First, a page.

What people are saying - Write a review
We haven't found any reviews in the usual places.
Other editions - View all
Common terms and phrases
acid action animal appears become believe body called cause changes close collection colour communicated comparatively considerable containing continued course crystals described direction effect energy evidence examination exhibited existence experiments fact feet fluid force four give given hand heat History important increased Institute interesting Italy June kind known less light living lower mass matter means method minute mode natural notice object observations obtained organisms origin passed physical plants portion position possible present probably produced Prof Professor question reason received recent reference regard relation remains remarkable represented Royal schools scientific seems seen side similar Society solution species specimens supposed surface taken temperature theory things tion University various weight whole
Page 166 - The colloidal is, in fact, a dynamical state of matter, the crystalloidal being the statical condition. The colloid possesses Energia. It may be looked upon as the probable primary source of the force appearing in the phenomena of vitality. To the gradual manner in which colloidal changes take place (for they always demand time as an element) may the characteristic protraction of chemico-organic changes also be referred.
Page 197 - Thus, the proposition, that the three angles of a triangle are not equal to two right angles...
Page 200 - Forms of Animal Life; being outlines of Zoological classification based upon anatomical investigation, and illustrated by descriptions of specimens and of figures. By George Rolleston, DM, FRS, Linacre Professor of Anatomy and Physiology in the University of Oxford; Oxford, 1870, p.
Page 104 - ... in a direct genetic relation to them. It is no easy matter to find clear and unmistakable evidence of filiation among fossil animals; for, in order that such evidence should be quite satisfactory, it is necessary that we should be acquainted with all the most important features of the organisation of the animals which are supposed to be thus related, and not merely with the fragments upon which the genera and species of the palaeontologist are so often based.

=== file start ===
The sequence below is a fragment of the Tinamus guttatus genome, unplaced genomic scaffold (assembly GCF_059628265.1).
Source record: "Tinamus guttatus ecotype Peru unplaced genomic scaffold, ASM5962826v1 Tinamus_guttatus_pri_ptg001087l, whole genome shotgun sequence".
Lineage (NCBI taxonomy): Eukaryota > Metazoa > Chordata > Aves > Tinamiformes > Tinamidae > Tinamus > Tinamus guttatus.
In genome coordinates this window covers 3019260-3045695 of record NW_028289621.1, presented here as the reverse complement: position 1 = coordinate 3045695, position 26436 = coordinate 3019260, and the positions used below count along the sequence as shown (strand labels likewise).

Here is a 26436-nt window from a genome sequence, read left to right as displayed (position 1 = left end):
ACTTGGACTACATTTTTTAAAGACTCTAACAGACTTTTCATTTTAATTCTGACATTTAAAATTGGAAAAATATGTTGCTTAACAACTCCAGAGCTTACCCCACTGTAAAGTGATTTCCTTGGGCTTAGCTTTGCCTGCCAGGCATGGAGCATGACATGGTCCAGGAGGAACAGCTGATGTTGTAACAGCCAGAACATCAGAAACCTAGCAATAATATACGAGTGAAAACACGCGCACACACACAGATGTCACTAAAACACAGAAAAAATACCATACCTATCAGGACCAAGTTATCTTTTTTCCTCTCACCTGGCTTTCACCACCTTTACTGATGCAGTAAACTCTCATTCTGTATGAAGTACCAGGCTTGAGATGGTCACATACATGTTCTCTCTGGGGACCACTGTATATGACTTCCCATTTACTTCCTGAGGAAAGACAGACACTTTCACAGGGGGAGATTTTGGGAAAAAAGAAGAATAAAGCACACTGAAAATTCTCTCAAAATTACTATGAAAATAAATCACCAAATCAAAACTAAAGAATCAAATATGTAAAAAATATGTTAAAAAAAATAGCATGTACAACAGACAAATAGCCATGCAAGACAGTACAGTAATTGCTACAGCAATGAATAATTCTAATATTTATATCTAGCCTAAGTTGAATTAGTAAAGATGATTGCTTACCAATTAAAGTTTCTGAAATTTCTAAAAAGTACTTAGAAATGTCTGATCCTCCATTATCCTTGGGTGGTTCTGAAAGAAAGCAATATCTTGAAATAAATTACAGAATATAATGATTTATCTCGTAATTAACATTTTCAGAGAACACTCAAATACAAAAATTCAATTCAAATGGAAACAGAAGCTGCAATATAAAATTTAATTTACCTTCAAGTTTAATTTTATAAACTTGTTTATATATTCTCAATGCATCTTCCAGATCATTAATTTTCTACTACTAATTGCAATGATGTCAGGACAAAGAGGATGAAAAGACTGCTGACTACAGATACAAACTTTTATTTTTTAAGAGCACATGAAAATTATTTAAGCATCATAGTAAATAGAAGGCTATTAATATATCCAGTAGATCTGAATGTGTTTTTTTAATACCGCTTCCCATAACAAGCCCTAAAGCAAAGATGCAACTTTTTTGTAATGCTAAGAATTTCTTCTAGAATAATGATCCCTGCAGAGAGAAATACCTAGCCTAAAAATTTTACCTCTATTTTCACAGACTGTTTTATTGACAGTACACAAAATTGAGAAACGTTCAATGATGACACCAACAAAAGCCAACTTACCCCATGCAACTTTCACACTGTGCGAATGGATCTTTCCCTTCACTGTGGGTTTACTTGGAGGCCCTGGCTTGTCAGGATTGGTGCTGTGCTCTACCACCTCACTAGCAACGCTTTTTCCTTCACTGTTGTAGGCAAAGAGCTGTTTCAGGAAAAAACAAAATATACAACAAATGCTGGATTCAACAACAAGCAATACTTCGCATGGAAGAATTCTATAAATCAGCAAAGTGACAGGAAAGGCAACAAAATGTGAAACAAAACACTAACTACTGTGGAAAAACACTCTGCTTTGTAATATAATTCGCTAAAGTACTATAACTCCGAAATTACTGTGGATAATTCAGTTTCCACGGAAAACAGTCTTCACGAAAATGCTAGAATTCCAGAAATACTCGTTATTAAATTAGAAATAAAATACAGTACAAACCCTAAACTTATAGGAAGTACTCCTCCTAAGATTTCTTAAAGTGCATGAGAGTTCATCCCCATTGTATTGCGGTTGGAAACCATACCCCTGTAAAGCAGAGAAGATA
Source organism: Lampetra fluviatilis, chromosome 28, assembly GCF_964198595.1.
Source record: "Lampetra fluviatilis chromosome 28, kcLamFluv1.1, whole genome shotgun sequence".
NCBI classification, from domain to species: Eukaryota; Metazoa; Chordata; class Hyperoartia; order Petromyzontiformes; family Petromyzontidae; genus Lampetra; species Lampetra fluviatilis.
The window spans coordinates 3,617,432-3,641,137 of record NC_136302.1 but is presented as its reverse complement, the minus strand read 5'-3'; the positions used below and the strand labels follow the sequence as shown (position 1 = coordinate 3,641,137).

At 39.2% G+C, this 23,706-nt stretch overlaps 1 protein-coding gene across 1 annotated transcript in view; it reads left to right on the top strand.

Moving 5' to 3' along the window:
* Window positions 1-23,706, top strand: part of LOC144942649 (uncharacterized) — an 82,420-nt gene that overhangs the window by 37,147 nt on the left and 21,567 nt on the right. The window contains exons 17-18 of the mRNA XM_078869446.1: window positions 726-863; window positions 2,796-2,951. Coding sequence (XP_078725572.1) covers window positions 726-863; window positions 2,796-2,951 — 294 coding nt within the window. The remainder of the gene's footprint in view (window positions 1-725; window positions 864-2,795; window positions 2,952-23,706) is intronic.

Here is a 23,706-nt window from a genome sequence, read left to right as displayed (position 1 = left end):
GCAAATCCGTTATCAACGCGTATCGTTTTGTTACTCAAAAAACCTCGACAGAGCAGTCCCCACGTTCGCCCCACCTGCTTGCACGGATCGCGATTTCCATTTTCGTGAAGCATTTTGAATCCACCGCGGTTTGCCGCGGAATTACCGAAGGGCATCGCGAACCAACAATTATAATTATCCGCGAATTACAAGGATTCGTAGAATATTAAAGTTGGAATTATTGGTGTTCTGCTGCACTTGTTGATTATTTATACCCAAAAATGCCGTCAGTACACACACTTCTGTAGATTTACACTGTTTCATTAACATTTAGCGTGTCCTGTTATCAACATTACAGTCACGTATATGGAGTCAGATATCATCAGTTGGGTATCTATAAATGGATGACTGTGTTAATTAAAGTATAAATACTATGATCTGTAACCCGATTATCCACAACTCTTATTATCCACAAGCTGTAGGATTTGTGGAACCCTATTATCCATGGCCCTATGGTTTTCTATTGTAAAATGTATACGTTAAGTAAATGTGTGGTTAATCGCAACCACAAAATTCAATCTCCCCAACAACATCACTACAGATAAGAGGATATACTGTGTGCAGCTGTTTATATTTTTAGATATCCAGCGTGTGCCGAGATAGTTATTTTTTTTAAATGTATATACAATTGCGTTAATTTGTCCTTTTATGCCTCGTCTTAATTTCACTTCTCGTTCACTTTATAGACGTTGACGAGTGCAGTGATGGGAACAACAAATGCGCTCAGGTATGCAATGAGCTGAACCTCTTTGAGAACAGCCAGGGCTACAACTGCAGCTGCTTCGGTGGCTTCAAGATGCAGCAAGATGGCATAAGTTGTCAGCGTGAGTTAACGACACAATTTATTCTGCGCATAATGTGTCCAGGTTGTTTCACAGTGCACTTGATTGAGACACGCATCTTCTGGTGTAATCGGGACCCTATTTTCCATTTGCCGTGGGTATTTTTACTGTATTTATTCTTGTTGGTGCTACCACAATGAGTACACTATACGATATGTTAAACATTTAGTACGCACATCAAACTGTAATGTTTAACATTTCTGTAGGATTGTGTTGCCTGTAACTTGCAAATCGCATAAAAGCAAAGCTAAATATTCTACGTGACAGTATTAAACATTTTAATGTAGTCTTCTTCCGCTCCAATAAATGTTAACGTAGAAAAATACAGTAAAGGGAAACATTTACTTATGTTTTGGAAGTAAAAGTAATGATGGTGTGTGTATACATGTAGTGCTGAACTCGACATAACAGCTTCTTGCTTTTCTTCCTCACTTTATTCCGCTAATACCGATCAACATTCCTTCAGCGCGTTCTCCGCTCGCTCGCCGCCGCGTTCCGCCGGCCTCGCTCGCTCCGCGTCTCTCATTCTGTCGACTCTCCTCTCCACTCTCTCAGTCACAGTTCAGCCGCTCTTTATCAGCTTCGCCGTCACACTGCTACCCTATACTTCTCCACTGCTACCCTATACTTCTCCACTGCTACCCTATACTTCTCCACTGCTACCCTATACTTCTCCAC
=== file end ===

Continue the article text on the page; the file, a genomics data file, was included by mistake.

Page 245 - Realschulen were not, at present, successful institutions. He declared that the boys in the corresponding forms of the classical school beat the Realschule boys in matters which both do alike, such as history, geography, the mother-tongue, and even French, though to French the Realschule boys devote so far more time than their comrades of the classical school. The reason for this, Dr. Jager affirms, is that the classical training strengthens a boy's -mind so much more.
Page 144 - The Mammalia and other Remains from Drift Deposits in the Bath Basin.
Page 61 - My Lady Gerrard treated us at Mulberry Garden,* now the only place of refreshment about the town for persons of the best quality to be exceedingly cheated. at ; Cromwell and his partisans having shut up and seized on Spring Garden, which, till now, had been the usual rendezvous for the ladies and gallants at this season.
Page 275 - Carbonic acid at 35°.5, and under 108 atmospheres of pressure, stands nearly midway between the gas and the liquid; and we have no valid grounds for assigning it to the one form of matter any more than to the other.
Page 274 - The ordinary gaseous and ordinary liquid states are, in short, only widely separated forms of the same condition of matter, and may be made to pass into one another by a series of gradations so gentle that the passage shall nowhere present any interruption or breach of continuity. From carbonic acid as a perfect gas to carbonic acid as a perfect liquid, the transition we have seen may be accomplished by a continuous process, and the gas and liquid are only distant stages of a long series of continuous...
Page 169 - Every particle that enters into the composition of a muscle, a nerve, or a bone, has been placed in its position by molecular force. And unless the existence of law in these matters be denied, and the element of caprice introduced, we must conclude that, given the relation of any molecule of the body to its environment, its position in the body might be determined mathematically.